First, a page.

The goal is to show that problems with an advanced AI could be far worse and have devastating impacts on humanity. That’s the frame of the concerns in this blog post.

Simple Formula

There is a simple formula that AI researchers use to discount the concerns of alignment and safety folks.

Responsible Development + Appropriate Guardrails = AI Utopia

Given the stakes, they argue that companies developing such technology will do so responsibly and with humanity’s best intentions in mind. Also, appropriate guardrails will be in place if something goes wrong, protecting humanity from harm. These points crumble in the current playbook with LLM-based chat technology like ChatGPT. We are getting neither responsible development nor appropriate guardrails.

Responsible Development

Stick in bike meme about chat based LLMs

I wouldn’t classify what we’ve seen in the past few months as responsible development. We’ve seen a technology with many known issues thrown in the production environments for which they are not suited in the hopes that the issues can be corrected in use. It’s the old analogy of building an airplane while you are flying it.

This makes sense for these companies since incentives are aligned with making money, not making humanity a better place. ChatGPT made cutting-edge language models available to regular users but wasn’t any leap forward in innovation compared to competitors, it was just a great demo. Some would say a publicity stunt.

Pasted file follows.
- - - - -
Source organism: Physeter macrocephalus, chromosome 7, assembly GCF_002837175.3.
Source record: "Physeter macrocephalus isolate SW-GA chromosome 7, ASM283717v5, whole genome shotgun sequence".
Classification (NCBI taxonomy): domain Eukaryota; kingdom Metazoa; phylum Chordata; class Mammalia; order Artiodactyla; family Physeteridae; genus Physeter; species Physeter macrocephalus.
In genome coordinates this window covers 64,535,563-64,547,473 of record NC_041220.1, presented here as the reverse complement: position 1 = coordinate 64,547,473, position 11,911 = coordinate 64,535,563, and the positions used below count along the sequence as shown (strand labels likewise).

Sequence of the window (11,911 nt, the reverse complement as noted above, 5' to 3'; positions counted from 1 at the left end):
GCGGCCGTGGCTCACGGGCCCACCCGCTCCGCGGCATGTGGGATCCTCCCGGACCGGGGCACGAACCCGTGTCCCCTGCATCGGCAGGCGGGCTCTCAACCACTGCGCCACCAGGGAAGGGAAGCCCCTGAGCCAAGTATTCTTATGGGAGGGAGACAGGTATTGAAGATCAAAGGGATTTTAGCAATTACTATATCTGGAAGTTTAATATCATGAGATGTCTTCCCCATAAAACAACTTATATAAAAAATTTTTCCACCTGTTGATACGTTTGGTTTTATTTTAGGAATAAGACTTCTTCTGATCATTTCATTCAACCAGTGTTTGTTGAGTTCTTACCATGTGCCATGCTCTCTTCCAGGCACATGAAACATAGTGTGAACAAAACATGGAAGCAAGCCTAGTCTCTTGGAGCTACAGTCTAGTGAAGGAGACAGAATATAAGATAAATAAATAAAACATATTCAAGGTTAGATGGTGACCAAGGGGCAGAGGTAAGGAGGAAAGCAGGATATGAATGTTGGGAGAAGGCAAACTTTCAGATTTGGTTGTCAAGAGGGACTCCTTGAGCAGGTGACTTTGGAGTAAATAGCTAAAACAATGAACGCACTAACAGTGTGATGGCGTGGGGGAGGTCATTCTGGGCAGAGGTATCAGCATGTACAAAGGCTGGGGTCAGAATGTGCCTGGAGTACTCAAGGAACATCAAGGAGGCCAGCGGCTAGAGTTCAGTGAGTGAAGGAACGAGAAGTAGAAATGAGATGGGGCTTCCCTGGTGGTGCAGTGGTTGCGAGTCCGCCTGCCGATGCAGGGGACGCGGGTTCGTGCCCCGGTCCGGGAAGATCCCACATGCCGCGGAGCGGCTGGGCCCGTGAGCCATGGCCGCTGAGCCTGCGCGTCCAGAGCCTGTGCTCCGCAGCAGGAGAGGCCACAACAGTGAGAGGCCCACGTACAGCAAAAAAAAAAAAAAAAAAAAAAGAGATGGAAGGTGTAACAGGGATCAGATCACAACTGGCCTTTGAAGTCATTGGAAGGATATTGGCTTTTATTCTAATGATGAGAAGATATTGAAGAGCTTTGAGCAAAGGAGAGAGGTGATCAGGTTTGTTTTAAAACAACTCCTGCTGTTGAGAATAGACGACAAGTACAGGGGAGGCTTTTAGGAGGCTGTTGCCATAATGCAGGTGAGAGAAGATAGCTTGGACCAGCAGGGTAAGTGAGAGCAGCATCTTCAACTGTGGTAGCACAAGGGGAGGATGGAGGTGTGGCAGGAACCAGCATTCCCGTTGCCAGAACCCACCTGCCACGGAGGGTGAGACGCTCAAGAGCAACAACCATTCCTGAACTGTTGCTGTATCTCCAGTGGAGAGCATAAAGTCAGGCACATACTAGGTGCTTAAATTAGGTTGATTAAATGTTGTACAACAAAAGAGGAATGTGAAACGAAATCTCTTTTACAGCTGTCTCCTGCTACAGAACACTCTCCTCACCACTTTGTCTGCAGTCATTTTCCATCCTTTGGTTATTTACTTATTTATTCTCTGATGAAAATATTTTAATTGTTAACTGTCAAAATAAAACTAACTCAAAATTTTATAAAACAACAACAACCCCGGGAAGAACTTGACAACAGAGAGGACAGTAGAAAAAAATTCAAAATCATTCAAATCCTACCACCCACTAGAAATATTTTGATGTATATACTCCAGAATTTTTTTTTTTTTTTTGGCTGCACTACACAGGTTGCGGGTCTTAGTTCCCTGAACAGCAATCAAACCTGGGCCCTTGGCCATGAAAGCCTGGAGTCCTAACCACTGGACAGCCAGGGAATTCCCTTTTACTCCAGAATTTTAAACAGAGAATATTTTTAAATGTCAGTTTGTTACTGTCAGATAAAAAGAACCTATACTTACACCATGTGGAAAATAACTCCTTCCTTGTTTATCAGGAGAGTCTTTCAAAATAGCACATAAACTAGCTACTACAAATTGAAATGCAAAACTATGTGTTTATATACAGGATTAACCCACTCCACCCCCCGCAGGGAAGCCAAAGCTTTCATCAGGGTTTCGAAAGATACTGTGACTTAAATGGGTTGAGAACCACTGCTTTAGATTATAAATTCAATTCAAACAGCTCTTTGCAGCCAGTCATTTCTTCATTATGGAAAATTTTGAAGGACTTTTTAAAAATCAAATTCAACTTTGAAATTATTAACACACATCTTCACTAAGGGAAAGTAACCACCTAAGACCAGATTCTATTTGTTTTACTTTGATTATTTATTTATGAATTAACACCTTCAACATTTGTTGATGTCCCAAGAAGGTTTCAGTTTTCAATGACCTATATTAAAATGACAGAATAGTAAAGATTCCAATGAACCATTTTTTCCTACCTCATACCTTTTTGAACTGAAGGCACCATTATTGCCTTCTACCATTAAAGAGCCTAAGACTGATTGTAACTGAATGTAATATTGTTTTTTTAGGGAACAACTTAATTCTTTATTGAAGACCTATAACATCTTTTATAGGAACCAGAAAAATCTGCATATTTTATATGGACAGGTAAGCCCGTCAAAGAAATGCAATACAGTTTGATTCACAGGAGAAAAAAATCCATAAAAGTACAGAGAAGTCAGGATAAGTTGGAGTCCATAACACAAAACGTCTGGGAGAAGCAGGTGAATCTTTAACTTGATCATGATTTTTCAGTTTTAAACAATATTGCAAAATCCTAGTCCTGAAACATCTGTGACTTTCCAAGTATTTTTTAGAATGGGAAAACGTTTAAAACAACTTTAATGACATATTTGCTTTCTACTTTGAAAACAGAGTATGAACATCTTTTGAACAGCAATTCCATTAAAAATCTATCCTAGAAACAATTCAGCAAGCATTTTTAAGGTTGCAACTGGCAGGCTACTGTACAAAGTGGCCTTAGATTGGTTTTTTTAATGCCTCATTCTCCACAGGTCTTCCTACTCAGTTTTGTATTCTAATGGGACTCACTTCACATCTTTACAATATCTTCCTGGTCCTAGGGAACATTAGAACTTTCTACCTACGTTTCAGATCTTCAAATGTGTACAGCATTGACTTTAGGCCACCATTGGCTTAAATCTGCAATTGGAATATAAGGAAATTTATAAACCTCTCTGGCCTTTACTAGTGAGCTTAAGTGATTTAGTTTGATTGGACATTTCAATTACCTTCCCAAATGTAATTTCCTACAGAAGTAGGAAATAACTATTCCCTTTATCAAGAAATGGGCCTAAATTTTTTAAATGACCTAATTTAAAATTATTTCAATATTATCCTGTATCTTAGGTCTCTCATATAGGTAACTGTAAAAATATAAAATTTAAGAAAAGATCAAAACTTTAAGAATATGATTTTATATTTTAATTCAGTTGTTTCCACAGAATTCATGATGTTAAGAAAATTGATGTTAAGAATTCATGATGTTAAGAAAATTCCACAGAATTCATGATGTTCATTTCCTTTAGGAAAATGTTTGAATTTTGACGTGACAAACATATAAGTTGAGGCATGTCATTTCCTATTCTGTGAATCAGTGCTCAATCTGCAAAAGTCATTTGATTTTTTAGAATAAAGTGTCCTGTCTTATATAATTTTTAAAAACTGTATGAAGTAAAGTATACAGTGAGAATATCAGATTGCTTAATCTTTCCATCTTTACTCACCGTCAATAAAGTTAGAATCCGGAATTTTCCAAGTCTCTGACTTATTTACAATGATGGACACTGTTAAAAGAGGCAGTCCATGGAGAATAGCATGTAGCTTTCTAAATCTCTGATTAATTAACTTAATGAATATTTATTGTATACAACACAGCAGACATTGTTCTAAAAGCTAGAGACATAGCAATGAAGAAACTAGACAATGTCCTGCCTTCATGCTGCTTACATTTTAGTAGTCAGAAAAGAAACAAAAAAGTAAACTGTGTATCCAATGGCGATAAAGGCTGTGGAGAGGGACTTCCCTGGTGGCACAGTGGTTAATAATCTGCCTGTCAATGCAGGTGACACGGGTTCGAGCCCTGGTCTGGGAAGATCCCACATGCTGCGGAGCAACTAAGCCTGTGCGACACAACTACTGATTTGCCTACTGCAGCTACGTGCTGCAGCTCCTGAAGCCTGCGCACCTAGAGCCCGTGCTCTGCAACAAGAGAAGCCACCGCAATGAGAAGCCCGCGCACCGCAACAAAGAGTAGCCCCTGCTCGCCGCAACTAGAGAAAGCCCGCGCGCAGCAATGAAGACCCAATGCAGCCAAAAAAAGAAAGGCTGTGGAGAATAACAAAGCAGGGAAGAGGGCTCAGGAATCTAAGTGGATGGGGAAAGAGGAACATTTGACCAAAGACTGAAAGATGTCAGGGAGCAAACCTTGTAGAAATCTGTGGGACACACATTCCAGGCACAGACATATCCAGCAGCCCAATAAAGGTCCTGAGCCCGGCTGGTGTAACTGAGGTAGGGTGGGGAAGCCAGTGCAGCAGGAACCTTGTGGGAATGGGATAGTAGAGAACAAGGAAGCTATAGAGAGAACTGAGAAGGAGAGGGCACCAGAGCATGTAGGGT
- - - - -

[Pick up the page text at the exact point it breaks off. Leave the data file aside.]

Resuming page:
Some instructive takeaways from the ChatGPT release are informative to the release of a more advanced system. There is a rush to develop, release, and compete. This isn’t a revelation but a preview of a playbook we’ll see with a more capable technology, where responsible development is needed even more. Many tech companies now see themselves in an AI arms race, which won’t lead to more responsible decisions regarding releasing new technology.

So, what did we learn from the release of ChatGPT that would be instructive applied to AGI?

A company with a demo having known issues can build a lot of hype by exposing it. This hype forces adjacent companies, who previously acted more cautiously, to release their demo to be seen as “competing” and not be left behind. With caution now to the wind, there’s a rush to push it into production systems, even without the necessary safety protections in place, with the mindset that minimal protections are a good start and more advanced protections can be bolted on after the fact. Now, imagine that what these companies are building is HAL 9000’s